A 20-year-old white male collegiate basketball player has a 3-year history of marked facial and upper extremity flushing that occurs after about 20 minutes of indoor practice. The flushing is preceded by an intense sensation of coldness, and despite the very noticeable flushing, the involved areas are cold to the touch for some time.
A 20-year-old white male collegiate basketball player has a 3-year history of marked facial and upper extremity flushing that occurs after about 20 minutes of indoor practice. The flushing is preceded by an intense sensation of coldness, and despite the very noticeable flushing, the involved areas are cold to the touch for some time. Hand exposure to ice water immersion is tolerated for only 60 seconds, with no unusual color sequelae. These events do not occur outdoors.
I have examined the patient during a flushing episode, and the affected areas (face; upper extremities; and to a lesser degree, thighs and pretibial areas) are initially quite cool despite the erythema. However, his vital signs and cardiac examination results are normal and no Raynaud phenomena are noted.
His height is 7 ft 3 in but no Marfanesque characteristics are present (although a stress echocardiogram is pending to definitively rule out Marfan syndrome). He takes no medications.
The patient also has marked foot hyperhidrosis. However, this condition is temporally unrelated to the flushing; it disappears in about an hour and is only bothersome when others comment on it.
What might these symptoms represent, and how should the patient be treated?
This is a very interesting and challenging case. It is certainly not a classic presentation of any physical allergy. Nor is it typical of exercise-induced anaphylaxis, which more commonly features urticaria and probably hypotension during the episodes. It could be an unusual presentation of cholinergic urticaria. This type of urticaria typically presents with pinpoint hives with exercise or an increase in core temperature; this young man's rash might be pinpoint lesions that have coalesced. This hypothesis could be evaluated by having the player sit in a hot whirlpool bath until his temperature increases by 2°F. Reproduction of the rash would favor cholinergic urticaria, which is best treated with hydroxyzine (the lowest dose and frequency that alleviate symptoms). Hydroxyzine must be taken regularly, and tolerance of its sedative side effects is almost always achieved if the patient can adhere to the treatment for 2 weeks.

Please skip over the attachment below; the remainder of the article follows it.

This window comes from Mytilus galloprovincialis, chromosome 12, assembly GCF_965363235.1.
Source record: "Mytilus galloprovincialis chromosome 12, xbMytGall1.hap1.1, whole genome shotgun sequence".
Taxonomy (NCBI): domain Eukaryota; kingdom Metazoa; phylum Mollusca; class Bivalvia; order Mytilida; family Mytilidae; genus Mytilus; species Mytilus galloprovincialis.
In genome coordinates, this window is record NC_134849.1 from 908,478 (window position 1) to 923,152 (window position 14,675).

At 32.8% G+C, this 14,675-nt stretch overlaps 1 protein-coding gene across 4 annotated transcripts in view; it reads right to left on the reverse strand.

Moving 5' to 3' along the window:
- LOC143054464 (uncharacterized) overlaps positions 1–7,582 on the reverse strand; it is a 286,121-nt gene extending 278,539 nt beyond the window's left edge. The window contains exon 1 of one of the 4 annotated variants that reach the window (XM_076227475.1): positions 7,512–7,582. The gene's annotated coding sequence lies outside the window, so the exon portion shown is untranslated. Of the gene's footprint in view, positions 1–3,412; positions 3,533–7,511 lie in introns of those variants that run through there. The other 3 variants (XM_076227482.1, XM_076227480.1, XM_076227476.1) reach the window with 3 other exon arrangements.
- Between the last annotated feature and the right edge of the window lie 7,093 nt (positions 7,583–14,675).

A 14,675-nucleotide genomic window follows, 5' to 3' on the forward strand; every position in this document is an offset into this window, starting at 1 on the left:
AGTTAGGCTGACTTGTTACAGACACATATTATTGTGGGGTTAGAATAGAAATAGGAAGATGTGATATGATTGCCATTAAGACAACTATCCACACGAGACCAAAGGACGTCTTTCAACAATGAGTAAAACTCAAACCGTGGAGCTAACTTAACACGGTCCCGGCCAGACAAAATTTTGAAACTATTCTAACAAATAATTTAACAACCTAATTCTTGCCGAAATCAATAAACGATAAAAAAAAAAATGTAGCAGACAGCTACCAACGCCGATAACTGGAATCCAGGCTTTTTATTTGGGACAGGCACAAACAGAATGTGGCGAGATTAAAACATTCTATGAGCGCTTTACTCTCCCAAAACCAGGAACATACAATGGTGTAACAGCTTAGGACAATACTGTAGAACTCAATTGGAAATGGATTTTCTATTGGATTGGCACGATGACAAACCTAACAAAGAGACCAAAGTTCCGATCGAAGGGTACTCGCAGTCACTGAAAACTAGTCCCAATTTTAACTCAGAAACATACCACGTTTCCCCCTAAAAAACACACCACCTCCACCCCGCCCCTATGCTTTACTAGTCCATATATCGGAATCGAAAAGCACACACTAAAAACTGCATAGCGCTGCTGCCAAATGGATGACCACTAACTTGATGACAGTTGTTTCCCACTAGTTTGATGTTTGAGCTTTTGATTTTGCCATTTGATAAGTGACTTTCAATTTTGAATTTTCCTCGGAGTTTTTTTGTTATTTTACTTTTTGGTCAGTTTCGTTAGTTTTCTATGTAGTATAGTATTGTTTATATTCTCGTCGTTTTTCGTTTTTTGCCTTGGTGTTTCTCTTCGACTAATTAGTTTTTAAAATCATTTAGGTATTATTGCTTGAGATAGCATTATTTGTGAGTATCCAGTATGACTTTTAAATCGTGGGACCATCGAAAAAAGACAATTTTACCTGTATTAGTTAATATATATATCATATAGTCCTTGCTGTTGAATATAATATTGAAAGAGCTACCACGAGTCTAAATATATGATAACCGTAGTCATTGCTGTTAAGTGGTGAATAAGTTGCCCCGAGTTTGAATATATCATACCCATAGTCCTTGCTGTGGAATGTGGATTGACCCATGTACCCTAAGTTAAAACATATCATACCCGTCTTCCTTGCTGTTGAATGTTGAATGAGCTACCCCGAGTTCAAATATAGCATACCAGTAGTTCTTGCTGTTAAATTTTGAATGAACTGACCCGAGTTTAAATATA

The fact that the symptoms only occur indoors suggests that there may be a "sensitizing" allergen that acts as a trigger to the episodes. If the condition is significantly bothersome, and the patient would adhere to desensitization shots, allergen testing by an allergist might be considered.
---- William W. Briner, Jr, MD
Medical Director, Sports Medicine Center
Lutheran General Hospital
Park Ridge, Ill